Last week, the Old Georgetown Board indicated that they would reject the application of Newton Howard to keep the two gigantic Transformers sculptures he installed in front of his house on Prospect St. in January. This decision should really come as no surprise to anyone familiar with the OGB. But the decision nonetheless highlights some absurdities at the heart of historic preservation in Georgetown.
First of all, to fans of the sculptures, the end is not imminent. Howard has sworn to keep fighting. And the decision is not even technically final yet. Even after the OGB issues its formal decision, it is really just a recommendation for its parent body, the U.S. Commission of Fine Arts. The CFA normally just rubber-stamps the OGB, but not always. And in either event, the decisions take time. (So, so, much time.) We’re still probably at least a month from the CFA issuing its decision. And even that is just an advisory decision. DC itself is really the only body with the actual authority. It complies with the CFA generally, but a homeowner can appeal the CFA’s decision to DC. And when that happens, the Mayor’s Agent holds a hearing and issues the final decision. (And even that can be appealed in court).
But in all likelihood, these bodies will decide against the sculptures. Because, come on, look at them! It’s obvious they can’t stay in a historic district.
But let’s explore that a little bit.
The Citizens Association weighed in against the sculptures, and laid out the case against them:
Prospect Street like many residential streets is characterized by attached houses built to the property line abutting public space. While planters are normally found in this zone, monumentally scaled sculptures are not. There is also no historic precedent for displaying sculptures on public space abutting the primary facade.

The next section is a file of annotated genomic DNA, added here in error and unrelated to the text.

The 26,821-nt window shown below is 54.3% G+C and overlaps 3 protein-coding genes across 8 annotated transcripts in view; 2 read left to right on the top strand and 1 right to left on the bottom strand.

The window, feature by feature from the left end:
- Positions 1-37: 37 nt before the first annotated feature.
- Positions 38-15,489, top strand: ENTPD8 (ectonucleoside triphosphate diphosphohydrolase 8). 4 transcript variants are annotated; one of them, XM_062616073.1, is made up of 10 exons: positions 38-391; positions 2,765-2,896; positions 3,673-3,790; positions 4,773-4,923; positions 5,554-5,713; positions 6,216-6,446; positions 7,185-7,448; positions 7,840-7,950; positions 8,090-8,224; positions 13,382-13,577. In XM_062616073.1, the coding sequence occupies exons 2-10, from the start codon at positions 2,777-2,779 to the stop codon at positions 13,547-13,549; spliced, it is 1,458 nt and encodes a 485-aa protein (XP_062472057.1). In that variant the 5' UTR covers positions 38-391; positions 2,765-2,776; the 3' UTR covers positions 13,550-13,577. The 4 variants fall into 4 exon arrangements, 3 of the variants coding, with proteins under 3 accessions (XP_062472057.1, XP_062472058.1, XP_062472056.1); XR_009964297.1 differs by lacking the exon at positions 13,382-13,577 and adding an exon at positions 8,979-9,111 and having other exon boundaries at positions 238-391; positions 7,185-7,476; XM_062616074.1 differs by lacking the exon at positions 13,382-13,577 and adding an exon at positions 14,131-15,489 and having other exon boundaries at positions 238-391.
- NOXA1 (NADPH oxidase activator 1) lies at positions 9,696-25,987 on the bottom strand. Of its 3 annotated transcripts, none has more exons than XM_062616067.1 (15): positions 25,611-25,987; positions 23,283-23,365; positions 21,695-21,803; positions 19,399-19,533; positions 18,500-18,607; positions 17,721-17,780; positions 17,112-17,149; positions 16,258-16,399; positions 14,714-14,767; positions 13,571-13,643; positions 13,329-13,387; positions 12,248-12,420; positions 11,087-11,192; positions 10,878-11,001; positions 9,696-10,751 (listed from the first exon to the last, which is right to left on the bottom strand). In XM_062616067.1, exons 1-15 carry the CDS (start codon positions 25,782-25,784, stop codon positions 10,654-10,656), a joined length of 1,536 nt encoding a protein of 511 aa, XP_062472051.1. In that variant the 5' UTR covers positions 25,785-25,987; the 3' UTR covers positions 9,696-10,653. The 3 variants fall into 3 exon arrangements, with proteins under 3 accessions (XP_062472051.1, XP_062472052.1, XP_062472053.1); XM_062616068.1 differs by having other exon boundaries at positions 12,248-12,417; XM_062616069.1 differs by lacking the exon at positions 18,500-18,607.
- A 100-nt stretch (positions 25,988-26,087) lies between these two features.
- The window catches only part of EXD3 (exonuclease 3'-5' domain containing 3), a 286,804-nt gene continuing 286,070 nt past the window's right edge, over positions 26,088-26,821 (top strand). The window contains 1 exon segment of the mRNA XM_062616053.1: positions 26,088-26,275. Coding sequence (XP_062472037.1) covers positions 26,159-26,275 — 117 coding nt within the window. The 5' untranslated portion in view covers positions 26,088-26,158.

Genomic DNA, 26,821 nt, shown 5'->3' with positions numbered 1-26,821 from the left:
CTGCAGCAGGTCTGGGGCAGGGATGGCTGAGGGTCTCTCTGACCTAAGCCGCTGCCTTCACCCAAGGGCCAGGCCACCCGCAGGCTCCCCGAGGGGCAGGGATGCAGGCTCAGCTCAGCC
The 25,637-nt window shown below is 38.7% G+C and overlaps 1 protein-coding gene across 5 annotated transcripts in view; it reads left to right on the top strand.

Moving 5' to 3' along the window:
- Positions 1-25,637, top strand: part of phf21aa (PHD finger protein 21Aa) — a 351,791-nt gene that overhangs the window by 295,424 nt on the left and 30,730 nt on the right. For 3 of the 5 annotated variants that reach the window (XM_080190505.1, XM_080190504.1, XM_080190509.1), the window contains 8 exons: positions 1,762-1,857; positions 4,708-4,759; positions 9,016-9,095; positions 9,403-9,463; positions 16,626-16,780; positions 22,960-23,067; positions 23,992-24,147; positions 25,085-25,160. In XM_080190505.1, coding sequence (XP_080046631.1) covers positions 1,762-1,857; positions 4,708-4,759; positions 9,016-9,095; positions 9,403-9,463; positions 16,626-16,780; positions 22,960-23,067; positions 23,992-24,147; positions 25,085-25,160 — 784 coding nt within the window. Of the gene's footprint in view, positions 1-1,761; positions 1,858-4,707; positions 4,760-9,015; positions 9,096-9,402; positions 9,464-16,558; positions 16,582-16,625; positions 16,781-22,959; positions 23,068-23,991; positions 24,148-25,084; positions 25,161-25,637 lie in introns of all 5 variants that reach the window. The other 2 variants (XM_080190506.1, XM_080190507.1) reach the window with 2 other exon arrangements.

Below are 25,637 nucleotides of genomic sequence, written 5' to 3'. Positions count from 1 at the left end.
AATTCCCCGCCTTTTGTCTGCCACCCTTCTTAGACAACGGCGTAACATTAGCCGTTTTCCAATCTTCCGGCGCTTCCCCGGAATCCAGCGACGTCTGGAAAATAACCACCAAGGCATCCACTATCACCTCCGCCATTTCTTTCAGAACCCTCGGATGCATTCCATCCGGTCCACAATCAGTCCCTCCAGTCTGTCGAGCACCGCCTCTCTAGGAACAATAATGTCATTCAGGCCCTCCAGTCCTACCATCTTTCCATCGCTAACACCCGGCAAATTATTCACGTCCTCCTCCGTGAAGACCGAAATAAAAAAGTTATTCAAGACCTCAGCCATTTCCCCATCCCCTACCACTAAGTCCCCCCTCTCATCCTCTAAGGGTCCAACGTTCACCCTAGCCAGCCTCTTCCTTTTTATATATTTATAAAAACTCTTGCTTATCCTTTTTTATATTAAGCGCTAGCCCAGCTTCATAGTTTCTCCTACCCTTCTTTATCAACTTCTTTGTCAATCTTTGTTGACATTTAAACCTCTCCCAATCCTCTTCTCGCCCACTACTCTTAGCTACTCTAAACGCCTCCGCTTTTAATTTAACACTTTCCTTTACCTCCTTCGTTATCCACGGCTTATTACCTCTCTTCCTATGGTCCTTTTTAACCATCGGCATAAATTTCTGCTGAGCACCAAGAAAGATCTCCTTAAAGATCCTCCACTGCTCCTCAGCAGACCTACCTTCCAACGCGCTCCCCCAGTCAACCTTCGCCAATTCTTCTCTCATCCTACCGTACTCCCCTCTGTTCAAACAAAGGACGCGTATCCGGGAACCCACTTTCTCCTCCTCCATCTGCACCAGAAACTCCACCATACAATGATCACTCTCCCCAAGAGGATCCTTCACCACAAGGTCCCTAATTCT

Surely it detracts from these ancient historic homes to have a metal sculpture of two robots next to them? Right?
Well these homes aren’t actually that historic. They were all built in the middle of the 20th century with a faux “federal” style to appear older than they really are. Here’s what this block looked like in the 1930s:
The south side of the street was just a dusty hillside, but for E.D.E.N. Southworth’s old cottage (which was itself torn down in the 1940s). One good “tell” that these homes were all built in the age of the automobile is that they all have garages, which is about as historic as a Transformer statue.
None of this is to say these homes aren’t lovely. And they surely aren’t cheap. But they’re basically fake old Georgetown homes. Should they come down with the Transformers?
These homes themselves are aberrations. Built up to the property line or not, they have little real historic value. There’s really nothing there to be preserved.
And what irreparable harm is supposedly caused by these sculptures? They obviously are not causing the physical destruction of an historic building (or even a faux historic building). Actual destruction of historic buildings, like Penn Station in New York, was the original raison d’etre of historic preservation. The horror people felt at losing this irreplaceable structure is still felt to this day. But what building exists no more as a result of the Transformer statutes? None.
And these sculptures don’t cause some sort of irreversible degradation of an historic building. It’s not as if the top half of Dumbarton Oaks is being lopped off. These sculptures are not even permanently attached to the building. They are less permanent than a coat of paint (which, by the way, is not a change that the OGB even has authority over).
They are just a couple tons of steel temporarily parked in front of a house on land that is technically publicly owned.
Wait a tick, that sounds familiar!
There’s something else made from a couple tons of steel that routine gets parked in front of this house on land technically publicly owned!
How exactly are Toyota Corrollas consistent with the historic character of Prospect St.?